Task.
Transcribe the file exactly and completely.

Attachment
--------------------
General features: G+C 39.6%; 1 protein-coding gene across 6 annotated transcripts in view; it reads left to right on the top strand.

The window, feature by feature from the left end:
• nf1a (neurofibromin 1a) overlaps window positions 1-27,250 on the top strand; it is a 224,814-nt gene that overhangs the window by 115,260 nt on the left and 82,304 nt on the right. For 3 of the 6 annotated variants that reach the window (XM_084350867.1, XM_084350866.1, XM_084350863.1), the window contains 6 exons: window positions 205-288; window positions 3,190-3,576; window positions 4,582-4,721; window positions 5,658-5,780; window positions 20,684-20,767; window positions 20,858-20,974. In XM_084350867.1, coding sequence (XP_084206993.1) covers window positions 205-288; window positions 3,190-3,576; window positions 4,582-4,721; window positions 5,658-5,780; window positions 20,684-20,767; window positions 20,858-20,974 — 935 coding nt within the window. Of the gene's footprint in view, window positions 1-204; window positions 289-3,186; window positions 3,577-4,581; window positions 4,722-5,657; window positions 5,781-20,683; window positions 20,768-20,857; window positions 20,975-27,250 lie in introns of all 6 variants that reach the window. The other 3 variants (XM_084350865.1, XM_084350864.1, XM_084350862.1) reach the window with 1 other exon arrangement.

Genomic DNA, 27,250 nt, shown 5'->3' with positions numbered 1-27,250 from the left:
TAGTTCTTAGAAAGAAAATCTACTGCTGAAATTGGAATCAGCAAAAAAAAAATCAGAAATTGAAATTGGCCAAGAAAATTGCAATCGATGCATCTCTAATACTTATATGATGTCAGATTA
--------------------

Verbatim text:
General features: G+C 39.6%; 1 protein-coding gene across 6 annotated transcripts in view; it reads left to right on the top strand.

The window, feature by feature from the left end:
• nf1a (neurofibromin 1a) overlaps window positions 1-27,250 on the top strand; it is a 224,814-nt gene that overhangs the window by 115,260 nt on the left and 82,304 nt on the right. For 3 of the 6 annotated variants that reach the window (XM_084350867.1, XM_084350866.1, XM_084350863.1), the window contains 6 exons: window positions 205-288; window positions 3,190-3,576; window positions 4,582-4,721; window positions 5,658-5,780; window positions 20,684-20,767; window positions 20,858-20,974. In XM_084350867.1, coding sequence (XP_084206993.1) covers window positions 205-288; window positions 3,190-3,576; window positions 4,582-4,721; window positions 5,658-5,780; window positions 20,684-20,767; window positions 20,858-20,974 — 935 coding nt within the window. Of the gene's footprint in view, window positions 1-204; window positions 289-3,186; window positions 3,577-4,581; window positions 4,722-5,657; window positions 5,781-20,683; window positions 20,768-20,857; window positions 20,975-27,250 lie in introns of all 6 variants that reach the window. The other 3 variants (XM_084350865.1, XM_084350864.1, XM_084350862.1) reach the window with 1 other exon arrangement.

Genomic DNA, 27,250 nt, shown 5'->3' with positions numbered 1-27,250 from the left:
TAGTTCTTAGAAAGAAAATCTACTGCTGAAATTGGAATCAGCAAAAAAAAAATCAGAAATTGAAATTGGCCAAGAAAATTGCAATCGATGCATCTCTAATACTTATATGATGTCAGATTA